• Urban Applications of Innovative Intersection Designs

    NCDOT Research Project Number: 2021-11

 Executive Summary

  • ​Across North Carolina, communities are increasingly anxious to foster walkable mixed-use development at urban-level densities. This is partly because older suburban land uses adjacent to many NCDOT highways are languishing and communities see Complete Streets and Form-Based Codes as a means of rejuvenating economic development and creating the “great places" that they feel like they lack. It's not just “languishing suburban" aiming for walkable, urban densities – many greenfield locations are aiming for “urban town centers" right from the beginning, and still other locations already are fully urban, and need traffic management solutions that respect and enhance their multimodal appeal. 

    NCDOT has expressed in this research statement confidence that many Alternative Intersections (AIs) can be adapted to fit well with urban environments. But NCDOT experience is that when proposing such concepts, stakeholders are often familiar with those designs built for existing exurban, high-speed highways and conclude too quickly, “That is definitely NOT what we want here!"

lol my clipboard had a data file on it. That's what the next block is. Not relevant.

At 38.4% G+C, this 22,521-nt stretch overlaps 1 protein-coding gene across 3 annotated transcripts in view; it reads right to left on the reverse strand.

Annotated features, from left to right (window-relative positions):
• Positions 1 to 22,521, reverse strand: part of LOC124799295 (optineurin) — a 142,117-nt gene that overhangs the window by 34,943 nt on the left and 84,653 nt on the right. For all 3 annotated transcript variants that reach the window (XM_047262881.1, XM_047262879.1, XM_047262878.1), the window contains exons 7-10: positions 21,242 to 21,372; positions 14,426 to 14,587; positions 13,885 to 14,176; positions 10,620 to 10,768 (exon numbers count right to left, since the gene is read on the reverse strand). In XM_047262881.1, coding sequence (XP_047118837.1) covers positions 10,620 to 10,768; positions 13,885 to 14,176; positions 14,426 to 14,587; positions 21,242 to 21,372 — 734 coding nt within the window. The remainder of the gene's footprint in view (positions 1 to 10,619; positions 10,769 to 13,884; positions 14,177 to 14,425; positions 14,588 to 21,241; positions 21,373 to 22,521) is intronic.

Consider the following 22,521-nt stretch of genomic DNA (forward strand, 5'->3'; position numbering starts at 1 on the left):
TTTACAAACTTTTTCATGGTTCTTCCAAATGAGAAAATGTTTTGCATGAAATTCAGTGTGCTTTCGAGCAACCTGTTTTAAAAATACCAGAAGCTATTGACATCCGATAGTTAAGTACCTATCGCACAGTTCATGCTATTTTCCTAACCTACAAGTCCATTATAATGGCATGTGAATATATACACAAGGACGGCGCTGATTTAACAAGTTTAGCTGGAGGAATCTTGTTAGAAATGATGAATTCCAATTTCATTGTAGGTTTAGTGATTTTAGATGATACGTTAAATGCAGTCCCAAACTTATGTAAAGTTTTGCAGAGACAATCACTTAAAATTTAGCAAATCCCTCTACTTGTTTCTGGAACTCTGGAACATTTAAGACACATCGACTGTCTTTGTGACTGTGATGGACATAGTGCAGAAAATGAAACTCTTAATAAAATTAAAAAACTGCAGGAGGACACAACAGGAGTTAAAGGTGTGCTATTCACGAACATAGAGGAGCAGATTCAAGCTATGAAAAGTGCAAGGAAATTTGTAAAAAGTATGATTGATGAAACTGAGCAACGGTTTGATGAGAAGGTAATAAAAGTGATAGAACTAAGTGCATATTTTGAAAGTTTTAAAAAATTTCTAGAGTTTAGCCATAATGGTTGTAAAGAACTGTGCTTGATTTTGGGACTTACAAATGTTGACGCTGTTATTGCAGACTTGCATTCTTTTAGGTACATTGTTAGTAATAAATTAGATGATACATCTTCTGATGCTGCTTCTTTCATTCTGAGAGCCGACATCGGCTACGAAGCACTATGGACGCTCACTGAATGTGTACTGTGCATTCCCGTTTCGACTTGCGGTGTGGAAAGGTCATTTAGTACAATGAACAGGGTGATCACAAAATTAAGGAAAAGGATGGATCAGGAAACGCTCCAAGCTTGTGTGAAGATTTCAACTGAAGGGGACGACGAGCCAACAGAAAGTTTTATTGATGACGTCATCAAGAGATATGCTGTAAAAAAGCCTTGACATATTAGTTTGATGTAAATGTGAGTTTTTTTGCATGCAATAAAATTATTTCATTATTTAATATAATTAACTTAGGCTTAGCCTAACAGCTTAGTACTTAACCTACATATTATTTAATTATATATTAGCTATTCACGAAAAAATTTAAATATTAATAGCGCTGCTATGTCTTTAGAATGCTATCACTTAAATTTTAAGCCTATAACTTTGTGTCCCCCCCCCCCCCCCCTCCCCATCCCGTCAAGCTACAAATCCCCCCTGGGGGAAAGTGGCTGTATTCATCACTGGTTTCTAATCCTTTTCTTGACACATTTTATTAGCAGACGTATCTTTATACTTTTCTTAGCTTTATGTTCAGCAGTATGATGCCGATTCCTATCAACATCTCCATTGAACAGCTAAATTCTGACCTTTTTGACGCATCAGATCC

We are equally confident that there are many “win-win" AI designs that can make it possible to both manage traffic and catalyze great mixed-use development. The objective of this research is to create materials and strong arguments that can help these designs get a “fair trial" not just in the court of public opinion, but also with municipal engineers and planners.  Access to 2D/3D visuals, graphics and other materials that would help them make an effective case. The purpose of this effort is to create those graphics and arguments, to discover the pros and cons of Alternative Intersections in urban settings, and communicate both the good and bad effectively to NCDOT and subsequent stakeholders.  The purpose is to discover and articulate the strengths and weaknesses of AIs in helping transition “Suburban Stroads" into walkable, livable, functional “Urban Streets" that still help NCDOT manage the high traffic loads that they may have no choice but to manage.  

  
Christopher Cunningham
Researchers
  
Christopher Cunningham; Michael R. Brown; Celen Pasalar
  
Joseph E. Hummer
  
Stephanie C. Bolyard
  
NC State University - ITRE
  

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 Report Period

  • January 1, 2021 – July 31, 2022

 Status

  • In Progress

 Category

  • Traffic, Mobility, Safety and Roadway Design

 Sub Category

  • Facility Design

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